I also do not believe that TBC was as different as you keep wanting to paint it as. I cannot speak to vanilla since I was not playing then, but TBC had as much grinding and gear progression as in Wrath - remember have to hit Revered reputation with everyone just to even set foot in heroics? The most I would agree with is that the structure of the endgame was such that a lot of the newer gear was simply impossible to get for someone not doing 25m raiding. Once my guild had progressed through Kara and hit a brick wall in ZA (our only OT transferred off server), I was "done" with gearing for the last 6-7 months of that expansion. Yeah, there was MgT and the badge gear, but there was not much of a point in getting it for its own sake. At that point, I primarily spent my time in BGs getting Honor/Arena gear, which I realize is kind of ironic.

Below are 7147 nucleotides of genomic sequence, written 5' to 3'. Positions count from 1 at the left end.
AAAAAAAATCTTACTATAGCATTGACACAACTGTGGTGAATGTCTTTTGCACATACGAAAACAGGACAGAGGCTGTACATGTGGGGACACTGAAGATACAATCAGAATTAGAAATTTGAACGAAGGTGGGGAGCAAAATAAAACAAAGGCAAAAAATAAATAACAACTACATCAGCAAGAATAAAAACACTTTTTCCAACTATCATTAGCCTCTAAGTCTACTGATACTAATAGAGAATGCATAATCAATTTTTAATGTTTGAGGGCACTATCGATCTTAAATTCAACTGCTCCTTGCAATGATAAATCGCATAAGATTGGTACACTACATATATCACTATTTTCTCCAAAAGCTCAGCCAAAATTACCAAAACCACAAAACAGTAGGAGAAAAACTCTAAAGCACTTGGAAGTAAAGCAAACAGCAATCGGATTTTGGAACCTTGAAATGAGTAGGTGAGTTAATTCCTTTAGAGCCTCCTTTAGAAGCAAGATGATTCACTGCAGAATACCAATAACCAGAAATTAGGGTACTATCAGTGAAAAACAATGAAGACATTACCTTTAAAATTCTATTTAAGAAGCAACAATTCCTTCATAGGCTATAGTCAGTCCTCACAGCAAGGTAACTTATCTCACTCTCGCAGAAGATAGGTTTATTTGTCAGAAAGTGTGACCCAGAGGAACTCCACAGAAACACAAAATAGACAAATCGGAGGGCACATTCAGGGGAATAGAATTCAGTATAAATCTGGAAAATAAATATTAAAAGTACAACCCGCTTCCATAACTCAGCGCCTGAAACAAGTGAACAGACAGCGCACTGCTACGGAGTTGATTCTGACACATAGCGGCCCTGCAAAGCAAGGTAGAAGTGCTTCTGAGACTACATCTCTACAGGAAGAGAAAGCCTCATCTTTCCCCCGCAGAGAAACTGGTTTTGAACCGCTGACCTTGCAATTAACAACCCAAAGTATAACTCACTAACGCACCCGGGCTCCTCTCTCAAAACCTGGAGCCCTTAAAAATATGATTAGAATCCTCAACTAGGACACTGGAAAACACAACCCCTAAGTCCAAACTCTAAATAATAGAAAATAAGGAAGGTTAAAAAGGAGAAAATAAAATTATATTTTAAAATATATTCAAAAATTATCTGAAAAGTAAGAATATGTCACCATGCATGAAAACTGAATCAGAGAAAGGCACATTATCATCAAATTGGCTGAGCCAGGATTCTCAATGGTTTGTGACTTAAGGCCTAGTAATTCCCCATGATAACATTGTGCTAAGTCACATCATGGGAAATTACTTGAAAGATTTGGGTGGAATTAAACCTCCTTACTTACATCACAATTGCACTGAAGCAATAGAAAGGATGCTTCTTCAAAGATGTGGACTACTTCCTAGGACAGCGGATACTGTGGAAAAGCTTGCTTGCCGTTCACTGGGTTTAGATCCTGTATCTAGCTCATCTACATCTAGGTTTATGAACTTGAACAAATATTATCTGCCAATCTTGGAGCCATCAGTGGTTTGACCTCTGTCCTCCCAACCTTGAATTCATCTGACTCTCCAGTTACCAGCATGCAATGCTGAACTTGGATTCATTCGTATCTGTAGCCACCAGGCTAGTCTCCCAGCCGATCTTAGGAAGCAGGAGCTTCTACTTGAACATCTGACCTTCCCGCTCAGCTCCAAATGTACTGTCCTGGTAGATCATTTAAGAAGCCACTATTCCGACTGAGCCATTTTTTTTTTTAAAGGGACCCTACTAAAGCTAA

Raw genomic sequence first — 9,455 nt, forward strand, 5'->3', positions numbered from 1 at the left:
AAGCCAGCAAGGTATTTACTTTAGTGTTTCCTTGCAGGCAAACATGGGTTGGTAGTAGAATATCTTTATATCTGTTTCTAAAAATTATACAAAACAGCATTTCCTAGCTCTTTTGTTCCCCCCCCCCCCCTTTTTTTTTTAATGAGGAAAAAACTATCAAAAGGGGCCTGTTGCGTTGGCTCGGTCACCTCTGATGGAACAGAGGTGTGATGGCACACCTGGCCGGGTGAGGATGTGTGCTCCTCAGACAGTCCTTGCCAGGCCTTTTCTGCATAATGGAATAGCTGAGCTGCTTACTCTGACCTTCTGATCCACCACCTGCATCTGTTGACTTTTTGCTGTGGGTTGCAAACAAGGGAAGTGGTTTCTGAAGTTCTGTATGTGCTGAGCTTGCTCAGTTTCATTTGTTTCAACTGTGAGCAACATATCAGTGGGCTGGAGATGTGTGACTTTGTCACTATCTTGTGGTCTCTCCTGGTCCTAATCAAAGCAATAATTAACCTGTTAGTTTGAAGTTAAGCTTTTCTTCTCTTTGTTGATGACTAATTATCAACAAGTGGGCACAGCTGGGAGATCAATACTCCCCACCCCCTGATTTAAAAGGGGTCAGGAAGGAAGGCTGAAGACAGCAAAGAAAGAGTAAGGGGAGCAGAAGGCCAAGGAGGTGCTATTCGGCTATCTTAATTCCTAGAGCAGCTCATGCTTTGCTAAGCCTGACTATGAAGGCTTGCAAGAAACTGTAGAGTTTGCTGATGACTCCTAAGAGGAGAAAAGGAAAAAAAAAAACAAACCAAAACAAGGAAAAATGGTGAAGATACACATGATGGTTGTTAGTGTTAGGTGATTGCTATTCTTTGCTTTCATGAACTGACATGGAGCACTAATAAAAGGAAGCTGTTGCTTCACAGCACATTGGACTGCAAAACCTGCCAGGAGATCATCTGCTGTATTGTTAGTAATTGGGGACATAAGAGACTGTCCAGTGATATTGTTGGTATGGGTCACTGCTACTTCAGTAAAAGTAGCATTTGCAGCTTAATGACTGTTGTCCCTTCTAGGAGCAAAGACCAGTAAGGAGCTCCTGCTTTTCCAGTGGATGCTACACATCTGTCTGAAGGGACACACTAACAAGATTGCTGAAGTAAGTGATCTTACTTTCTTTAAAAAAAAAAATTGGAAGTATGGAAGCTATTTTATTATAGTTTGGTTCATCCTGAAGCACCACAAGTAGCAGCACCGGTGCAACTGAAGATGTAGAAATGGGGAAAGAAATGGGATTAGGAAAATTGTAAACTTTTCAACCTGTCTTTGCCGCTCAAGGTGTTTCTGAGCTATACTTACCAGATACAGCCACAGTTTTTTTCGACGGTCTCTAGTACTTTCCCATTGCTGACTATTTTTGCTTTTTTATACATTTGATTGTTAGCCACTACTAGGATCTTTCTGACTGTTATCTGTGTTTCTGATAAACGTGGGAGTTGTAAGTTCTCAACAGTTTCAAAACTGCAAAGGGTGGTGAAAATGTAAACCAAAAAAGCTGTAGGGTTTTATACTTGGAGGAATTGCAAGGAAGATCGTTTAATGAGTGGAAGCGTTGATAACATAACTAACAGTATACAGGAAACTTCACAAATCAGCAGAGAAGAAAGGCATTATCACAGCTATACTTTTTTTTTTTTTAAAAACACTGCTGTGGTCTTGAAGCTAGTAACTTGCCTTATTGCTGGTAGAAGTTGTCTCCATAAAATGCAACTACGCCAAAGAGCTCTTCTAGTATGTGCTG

Fundamentally, my argument here would be the game did not change; I changed. Syl's sentimentalism sounds good on paper, but I do not buy it. Would he/she still be as nostalgic about Kara keys and attunements if there had been two more expansions with keys and attunements for every single tier, making alts nearly impossible to use? I seriously doubt it.

  8. "making alts nearly impossible to use"
    What's so great about alts? It's nice to have something to tinker with and to learn a bit about how other classes see the game, but when and why did we get the idea that we must have max-level, max-profession, max-gear alts? That's not an alt, that's a second main! Is one main not good enough? Maybe we need more fun and more to do on our mains, rather than spamming alts and then getting sick of repetiting quests.